Microsoft is making two categories of automated incident response generally available. The first are automatic investigations that commence in response to new alerts, such as users reporting phishing email, users clicking on a link determined to be malicious, malware being detected in received email, and phishing email that has landed in a user's mailbox.
The second category consists of manually initiated investigations that use Microsoft's 'automated playbook' sequences for different scenarios and attack types.
For example, one playbook helps security analysts respond to user reports of phishing email, while the 'weaponized URL playbook' assists in the response to a URL found to be malicious. Security analysts can launch these investigations through Microsoft's Threat Explorer tool.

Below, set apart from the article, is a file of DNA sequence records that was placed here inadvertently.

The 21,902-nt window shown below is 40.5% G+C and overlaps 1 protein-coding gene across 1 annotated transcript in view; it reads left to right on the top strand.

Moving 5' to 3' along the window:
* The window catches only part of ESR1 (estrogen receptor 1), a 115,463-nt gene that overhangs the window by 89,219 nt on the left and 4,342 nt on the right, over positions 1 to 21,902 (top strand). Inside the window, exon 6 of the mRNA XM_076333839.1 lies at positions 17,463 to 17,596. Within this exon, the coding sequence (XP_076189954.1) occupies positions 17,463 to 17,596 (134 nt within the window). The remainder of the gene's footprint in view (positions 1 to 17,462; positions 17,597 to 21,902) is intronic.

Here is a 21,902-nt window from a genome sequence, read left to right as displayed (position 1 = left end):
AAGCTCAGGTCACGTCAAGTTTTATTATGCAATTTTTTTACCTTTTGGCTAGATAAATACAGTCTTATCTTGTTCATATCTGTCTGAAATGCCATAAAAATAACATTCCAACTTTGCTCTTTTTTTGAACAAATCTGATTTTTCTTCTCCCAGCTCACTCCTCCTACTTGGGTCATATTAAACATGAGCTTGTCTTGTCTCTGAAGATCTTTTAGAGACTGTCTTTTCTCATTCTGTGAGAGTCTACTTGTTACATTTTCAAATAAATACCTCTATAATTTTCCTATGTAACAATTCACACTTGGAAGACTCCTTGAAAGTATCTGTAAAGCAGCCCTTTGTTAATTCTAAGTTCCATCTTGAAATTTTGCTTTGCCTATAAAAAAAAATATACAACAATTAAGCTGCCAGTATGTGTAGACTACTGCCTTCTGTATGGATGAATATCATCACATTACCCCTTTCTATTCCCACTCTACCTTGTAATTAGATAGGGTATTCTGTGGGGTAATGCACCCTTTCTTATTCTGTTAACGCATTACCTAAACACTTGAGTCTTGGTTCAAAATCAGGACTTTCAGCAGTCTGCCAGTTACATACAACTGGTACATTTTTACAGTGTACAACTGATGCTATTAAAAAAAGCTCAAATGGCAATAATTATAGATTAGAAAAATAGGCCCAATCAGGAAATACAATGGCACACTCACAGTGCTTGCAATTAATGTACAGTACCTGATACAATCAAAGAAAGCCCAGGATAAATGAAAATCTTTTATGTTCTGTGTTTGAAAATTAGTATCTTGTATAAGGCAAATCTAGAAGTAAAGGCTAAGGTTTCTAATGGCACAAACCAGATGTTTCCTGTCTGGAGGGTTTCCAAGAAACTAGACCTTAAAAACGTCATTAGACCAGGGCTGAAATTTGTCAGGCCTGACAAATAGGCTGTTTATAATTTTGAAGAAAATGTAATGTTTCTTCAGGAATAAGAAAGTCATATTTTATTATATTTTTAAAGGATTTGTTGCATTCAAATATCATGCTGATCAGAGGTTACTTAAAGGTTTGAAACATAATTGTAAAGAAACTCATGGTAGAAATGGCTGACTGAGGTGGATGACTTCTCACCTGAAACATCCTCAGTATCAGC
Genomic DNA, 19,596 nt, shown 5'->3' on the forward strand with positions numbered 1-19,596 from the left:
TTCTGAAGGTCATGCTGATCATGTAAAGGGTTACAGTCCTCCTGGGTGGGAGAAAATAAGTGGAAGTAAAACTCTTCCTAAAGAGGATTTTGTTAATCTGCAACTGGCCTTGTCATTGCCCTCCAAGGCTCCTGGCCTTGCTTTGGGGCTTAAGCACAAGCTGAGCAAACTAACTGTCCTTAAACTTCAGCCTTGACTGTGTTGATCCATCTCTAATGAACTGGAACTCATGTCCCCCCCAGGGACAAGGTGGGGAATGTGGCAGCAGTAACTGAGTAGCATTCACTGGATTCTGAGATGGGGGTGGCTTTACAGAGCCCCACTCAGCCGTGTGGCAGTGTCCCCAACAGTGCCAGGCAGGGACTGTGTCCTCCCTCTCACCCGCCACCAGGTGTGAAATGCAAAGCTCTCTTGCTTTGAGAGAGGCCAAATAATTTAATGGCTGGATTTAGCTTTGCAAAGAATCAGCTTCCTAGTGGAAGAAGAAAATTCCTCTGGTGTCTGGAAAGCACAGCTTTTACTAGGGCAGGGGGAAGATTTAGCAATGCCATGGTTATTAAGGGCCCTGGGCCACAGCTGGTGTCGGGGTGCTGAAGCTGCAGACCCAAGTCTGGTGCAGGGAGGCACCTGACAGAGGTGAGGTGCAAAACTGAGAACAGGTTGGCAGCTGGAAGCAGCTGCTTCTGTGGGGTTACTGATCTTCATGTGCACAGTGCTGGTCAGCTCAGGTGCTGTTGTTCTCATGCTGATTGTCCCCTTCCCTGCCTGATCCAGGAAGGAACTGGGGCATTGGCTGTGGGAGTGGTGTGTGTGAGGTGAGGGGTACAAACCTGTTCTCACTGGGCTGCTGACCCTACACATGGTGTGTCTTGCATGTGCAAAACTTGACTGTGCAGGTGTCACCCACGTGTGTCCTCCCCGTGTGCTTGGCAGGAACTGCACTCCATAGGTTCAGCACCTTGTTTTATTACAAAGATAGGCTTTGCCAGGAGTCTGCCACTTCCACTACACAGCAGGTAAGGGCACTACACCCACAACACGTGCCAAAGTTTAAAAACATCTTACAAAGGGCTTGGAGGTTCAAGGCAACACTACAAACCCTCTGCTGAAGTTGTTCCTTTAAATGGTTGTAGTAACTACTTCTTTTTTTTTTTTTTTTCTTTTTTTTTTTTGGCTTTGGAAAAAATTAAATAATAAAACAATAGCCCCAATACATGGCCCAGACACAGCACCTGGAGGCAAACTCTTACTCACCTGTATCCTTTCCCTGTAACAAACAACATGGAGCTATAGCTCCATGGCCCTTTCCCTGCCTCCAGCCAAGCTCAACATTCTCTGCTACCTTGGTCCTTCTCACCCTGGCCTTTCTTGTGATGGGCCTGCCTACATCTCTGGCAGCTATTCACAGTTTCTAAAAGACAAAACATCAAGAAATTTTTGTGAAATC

The playbooks "correlate similar emails sent or received within the organization and any suspicious activities for relevant users". The playbooks also flag suspicious activities on user accounts, such as mail forwarding, mail delegation, Office 365 Data Loss Prevention (DLP) violations, or suspicious email sending patterns.
Overall, the playbooks aim to help analysts quickly contain a threat, for example, by locking down accounts and devices as well as requiring multi-factor authentication, and ultimately removing the threat.
The investigation dashboard provides details about the investigation number, the time it started and ended, pending actions required, as well as users, devices and emails investigated.
The automated incident response features are available to organizations with the Office 365 ATP Plan 2, which costs $5 per user a month, as well as Office 365 Enterprise E5 tier, which costs $35 per user a month.
Both require contracts of one year. It is also available in the Microsoft 365 E5 Security bundle.